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An Arty Guide to the Perfect After-Work Moment
If you don’t want to be hospitalized for burnout at age 35, better read on.
Entertainment 09 Apr 2019

In the age of the 24/7 work week, the idea of a lazy Sunday can seem as quaint and outdated as an invitation to a ball, handwritten and delivered by carrier pigeon. But unlike corsets and dowries, this is one tradition worth bringing back. What if, instead of dragging yourself across the city to a brunch with people you don’t even like that much, then catching up on emails, meal prepping your quinoa salads and finally plopping down to Netflix and cry your Sunday angst away, you actually took a day to—gasp!—relax, unplug and unwind?
Before you roll your eyes, close out of this tab and open Microsoft Outlook (or Reddit, or the New York Stock Exchange, or whatever else you psychos like to browse to drown out the noise of your joyless existence), hear me out. If you don’t want to be hospitalized for burnout at age 35, you gotta hit pause on hustle mode every so often. And sorry, but downing 7 tequila shots and blacking out three times a week does not count as “unwinding”.
As much as the art world likes to glamorize the work hard, play hard and booze even harder lifestyle, we’re human just like everyone else. Despite all the evidence, gallerinas are people too, which means having needs, which include downtime.
If you’re feeling a little lost right now because you haven’t relaxed since 2005, don’t worry. We’ve put together a cheat sheet for you. Inspired by Vogue Paris’ “Le dimanche de” series, we’re bringing you a step-by-step guide to having the lazy Sunday of your dreams. Except, naturally, ours comes with a twist. Instead of prodding models and actresses to spill their Sunday secrets, we mined the art history vaults to bring you the best examples of Sunday laziness.

1) Antoine Watteau, The Embarkation for Cythera (1717)

the embarkation for cythera
To this day, no one does a lazy Sunday like the French. Why? It might be the legacy of the Rococo—five Republics later, the spirit of “let them eat cake” lives on in the frilly paintings of the likes of Fragonard, Boucher and Watteau. When it comes to Sunday laziness, The Embarkation for Cythera has all its bases covered. Slinky silks? Check. Gorgeous natural backdrop? Check. A gang of all your best friends and lovers? Done and done.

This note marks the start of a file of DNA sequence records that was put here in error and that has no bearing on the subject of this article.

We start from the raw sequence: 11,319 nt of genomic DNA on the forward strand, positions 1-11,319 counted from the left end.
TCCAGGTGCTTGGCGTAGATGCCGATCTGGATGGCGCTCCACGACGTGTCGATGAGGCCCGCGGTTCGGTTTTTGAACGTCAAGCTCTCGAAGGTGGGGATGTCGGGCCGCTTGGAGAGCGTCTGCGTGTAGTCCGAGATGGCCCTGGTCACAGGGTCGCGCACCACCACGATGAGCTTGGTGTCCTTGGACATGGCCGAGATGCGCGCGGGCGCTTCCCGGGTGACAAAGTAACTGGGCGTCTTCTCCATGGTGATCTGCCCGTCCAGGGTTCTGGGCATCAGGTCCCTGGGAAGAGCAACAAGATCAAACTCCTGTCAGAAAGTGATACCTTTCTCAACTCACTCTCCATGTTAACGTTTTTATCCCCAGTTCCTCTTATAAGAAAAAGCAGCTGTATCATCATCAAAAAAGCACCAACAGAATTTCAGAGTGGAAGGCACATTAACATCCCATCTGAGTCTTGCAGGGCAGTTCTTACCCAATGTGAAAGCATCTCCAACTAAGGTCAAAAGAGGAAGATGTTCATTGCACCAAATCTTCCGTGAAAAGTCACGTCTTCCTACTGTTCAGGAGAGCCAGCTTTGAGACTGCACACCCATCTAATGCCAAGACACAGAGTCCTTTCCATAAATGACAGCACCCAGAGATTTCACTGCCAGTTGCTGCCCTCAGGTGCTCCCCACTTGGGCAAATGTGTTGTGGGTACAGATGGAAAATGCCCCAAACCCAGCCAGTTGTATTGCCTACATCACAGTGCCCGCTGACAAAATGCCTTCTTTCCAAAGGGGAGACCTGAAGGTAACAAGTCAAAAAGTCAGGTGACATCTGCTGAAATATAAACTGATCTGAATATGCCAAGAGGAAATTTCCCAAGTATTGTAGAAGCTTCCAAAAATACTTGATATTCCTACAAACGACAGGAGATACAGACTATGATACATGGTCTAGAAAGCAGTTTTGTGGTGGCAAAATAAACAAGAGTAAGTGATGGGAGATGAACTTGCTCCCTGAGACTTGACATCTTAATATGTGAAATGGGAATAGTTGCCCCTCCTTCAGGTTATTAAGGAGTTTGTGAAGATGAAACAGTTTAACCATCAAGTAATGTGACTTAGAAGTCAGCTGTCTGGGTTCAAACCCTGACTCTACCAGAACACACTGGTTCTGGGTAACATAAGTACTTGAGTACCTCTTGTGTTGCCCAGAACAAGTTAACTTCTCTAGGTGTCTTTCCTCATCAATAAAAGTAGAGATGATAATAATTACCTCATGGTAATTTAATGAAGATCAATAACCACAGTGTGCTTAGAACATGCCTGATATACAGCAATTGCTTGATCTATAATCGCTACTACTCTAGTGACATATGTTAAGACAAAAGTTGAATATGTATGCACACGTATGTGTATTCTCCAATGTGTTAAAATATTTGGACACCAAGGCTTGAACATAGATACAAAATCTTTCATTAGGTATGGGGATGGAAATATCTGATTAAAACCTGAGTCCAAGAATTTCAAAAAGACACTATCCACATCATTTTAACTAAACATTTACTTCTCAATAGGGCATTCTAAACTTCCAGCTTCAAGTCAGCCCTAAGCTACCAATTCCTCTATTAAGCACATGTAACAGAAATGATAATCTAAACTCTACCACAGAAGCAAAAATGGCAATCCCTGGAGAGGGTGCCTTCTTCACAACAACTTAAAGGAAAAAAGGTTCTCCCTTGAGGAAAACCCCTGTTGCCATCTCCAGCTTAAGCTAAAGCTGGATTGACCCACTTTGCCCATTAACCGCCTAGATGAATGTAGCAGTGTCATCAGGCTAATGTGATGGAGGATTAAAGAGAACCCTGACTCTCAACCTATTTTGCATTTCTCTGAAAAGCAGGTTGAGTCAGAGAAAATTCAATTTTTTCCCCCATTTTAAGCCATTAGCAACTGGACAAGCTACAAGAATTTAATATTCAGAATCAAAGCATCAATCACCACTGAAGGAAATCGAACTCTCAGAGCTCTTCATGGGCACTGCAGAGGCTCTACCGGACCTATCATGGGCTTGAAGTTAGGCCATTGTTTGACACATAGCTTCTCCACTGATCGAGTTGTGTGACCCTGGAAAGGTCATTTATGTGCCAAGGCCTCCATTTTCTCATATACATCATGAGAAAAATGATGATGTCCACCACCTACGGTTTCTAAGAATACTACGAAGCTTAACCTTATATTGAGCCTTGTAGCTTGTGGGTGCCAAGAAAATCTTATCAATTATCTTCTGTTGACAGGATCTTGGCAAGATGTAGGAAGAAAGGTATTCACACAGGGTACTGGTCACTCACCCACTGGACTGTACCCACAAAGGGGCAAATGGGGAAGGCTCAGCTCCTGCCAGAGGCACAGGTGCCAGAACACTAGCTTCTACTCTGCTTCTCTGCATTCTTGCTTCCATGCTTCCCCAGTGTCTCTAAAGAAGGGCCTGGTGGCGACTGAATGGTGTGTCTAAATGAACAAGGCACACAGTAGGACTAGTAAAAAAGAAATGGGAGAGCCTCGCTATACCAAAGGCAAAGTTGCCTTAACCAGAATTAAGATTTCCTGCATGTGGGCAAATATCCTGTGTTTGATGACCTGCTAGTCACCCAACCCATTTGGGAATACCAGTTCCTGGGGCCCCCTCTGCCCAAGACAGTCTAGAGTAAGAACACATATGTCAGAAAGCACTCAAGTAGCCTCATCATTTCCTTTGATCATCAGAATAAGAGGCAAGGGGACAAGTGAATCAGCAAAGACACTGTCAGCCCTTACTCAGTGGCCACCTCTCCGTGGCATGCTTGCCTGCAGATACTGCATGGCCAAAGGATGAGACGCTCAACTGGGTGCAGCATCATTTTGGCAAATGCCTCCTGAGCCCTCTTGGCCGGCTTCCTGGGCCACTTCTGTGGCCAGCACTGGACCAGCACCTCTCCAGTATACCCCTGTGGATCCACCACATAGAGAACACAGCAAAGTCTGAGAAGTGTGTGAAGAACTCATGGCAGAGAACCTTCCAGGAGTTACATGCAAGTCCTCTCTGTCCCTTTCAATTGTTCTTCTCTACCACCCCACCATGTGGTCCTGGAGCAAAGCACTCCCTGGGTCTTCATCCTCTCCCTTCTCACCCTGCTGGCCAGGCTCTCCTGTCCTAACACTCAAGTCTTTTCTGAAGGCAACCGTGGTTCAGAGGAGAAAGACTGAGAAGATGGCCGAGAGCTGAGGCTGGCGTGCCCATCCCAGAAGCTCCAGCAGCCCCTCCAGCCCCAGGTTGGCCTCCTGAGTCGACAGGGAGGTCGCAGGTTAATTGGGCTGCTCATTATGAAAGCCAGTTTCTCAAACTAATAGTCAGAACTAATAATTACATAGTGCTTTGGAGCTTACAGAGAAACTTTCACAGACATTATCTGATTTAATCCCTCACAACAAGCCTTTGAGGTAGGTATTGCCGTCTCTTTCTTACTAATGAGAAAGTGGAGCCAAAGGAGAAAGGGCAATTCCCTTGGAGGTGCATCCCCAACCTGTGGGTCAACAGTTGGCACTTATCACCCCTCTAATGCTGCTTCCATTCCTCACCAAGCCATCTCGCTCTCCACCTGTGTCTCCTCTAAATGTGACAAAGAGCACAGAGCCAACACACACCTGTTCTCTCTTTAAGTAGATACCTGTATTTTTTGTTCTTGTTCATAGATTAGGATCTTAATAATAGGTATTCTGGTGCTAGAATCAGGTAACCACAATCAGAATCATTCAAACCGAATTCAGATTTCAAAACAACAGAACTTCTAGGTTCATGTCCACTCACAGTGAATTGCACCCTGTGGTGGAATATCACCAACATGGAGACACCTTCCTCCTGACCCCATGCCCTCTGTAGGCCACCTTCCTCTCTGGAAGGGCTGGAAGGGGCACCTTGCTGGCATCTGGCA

2) Edouard Manet, The Luncheon on the Grass (1863)

the-luncheon-on-the-grass-1863.jpg!Large
A century and a half and some three revolutions after Watteau, leisure was still going strong in France. Although this painting by Manet places us firmly within modernist territory, a spirit of whimsy still permeates the picture. Next Sunday, make like Manet and pack a picnic to take to your local park with a couple of your buddies. Tip: for full Frenchiness, really dank bread is a must.
Of course, to really honor Manet, said dank bread must be eaten in the nude. Not big on public nudity? No problem. Don a naked dress—or a naked body suit—for similar effect. Or, throw open the windows, fill your living room with plants and recreate the scene within the comfort and privacy of your own home (suit-wearing men optional). Some say that food tastes better naked. Crazy? You won’t know until you try.

3) Henri Matisse, Dance (II) (1910)

dance-ii-1910.jpg!Large
If eating naked isn’t your thing, maybe dancing naked is. To feel fully free, there’s nothing like moving your body without the pesky constraints of clothes. It could be a skinny dip in your pool or local nudie beach; it could be a naked fitness class, if you’re really brave; if you’re not, it could just be a nude boogie around your bedroom.
A day off is reason enough to celebrate life. It’s a day to take a step back from your everyday stressors and remind yourself what life’s actually about. A day to embrace frivolity and joy—remember joy? That thing you sometimes experienced before the gallery started eating up 99.9% of your life? Yeah, me neither. But if you knew that stripping and jumping around your house to Shakira could get you there, wouldn’t you want to try it?

4) A prince listening to music, symbolizing a musical mode (Malava Ragaputra) (c. 1675-1680)


You may not be a prince, but you can still jam out like one. In this painting from the Maharashtra state of India, a prince “sprinkles himself with perfumed water while being fanned by an attendant and entertained by musicians.” Not a bad way to spend a day off from princely duties.
In case you can’t convince all your musician friends to come over and entertain you while you fan and sprinkle yourself with perfumed water, we have some other ideas. With all the streaming platforms available, there’s no excuse not to have a killer “gallerina’s day off” playlist. Put on some perfectly curated jams while you’re cooking, doing laundry or cleaning the apartment and the experience immediately goes from dull to groovy.